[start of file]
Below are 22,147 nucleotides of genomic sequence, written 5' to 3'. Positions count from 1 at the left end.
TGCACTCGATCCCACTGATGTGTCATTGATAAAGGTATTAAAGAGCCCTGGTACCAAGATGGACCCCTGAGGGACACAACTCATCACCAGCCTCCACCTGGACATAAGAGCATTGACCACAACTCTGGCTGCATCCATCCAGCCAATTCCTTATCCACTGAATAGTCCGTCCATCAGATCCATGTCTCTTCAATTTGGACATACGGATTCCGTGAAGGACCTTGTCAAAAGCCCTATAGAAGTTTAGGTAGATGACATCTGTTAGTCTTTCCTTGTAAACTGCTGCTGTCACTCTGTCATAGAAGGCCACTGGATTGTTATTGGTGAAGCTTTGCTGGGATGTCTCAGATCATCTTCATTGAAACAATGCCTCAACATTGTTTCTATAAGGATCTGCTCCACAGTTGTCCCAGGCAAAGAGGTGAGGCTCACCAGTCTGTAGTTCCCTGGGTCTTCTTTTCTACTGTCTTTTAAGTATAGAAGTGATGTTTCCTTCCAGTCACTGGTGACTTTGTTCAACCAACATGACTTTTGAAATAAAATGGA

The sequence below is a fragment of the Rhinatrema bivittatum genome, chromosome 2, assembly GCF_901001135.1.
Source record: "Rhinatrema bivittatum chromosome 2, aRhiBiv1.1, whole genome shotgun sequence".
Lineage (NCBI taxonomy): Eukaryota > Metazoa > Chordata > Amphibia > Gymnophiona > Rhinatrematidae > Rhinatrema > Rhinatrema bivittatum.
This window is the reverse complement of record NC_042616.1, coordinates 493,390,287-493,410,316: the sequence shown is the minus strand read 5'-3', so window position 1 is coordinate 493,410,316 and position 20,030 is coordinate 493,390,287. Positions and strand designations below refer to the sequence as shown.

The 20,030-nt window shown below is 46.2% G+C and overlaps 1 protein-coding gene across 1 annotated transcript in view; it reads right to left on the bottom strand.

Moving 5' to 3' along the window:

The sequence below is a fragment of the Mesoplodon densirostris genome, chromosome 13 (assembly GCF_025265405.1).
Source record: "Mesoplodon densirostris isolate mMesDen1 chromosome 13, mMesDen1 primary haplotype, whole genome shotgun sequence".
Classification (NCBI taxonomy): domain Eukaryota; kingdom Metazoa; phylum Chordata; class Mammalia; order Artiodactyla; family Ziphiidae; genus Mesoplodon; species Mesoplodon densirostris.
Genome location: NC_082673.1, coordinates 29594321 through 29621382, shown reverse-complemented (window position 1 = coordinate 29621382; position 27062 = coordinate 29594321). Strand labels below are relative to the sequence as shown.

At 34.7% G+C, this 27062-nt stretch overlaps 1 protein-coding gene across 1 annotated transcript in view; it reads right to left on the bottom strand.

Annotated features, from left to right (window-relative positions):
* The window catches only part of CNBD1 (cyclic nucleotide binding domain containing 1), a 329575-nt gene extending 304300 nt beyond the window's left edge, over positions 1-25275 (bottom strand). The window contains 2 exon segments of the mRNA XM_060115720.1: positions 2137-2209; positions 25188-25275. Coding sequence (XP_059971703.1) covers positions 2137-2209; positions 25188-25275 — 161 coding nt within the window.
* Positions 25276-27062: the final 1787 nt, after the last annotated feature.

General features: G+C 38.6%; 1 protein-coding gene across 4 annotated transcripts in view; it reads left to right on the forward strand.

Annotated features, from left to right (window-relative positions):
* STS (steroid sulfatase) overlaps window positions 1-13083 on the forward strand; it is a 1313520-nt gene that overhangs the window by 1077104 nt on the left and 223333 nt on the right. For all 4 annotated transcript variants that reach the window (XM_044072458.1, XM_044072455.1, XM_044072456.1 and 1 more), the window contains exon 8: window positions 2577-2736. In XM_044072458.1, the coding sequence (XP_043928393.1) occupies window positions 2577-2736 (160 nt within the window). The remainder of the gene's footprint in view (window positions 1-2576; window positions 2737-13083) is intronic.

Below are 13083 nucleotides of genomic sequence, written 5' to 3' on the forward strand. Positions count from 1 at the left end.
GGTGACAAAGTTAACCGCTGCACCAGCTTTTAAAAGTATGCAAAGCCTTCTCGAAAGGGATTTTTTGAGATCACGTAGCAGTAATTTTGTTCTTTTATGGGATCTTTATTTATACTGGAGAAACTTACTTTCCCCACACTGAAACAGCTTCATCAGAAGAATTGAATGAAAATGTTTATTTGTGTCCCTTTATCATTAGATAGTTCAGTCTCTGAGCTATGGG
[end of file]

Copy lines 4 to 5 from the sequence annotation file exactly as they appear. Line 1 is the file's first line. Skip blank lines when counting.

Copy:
Source record: "Rhinatrema bivittatum chromosome 2, aRhiBiv1.1, whole genome shotgun sequence".
Lineage (NCBI taxonomy): Eukaryota > Metazoa > Chordata > Amphibia > Gymnophiona > Rhinatrematidae > Rhinatrema > Rhinatrema bivittatum.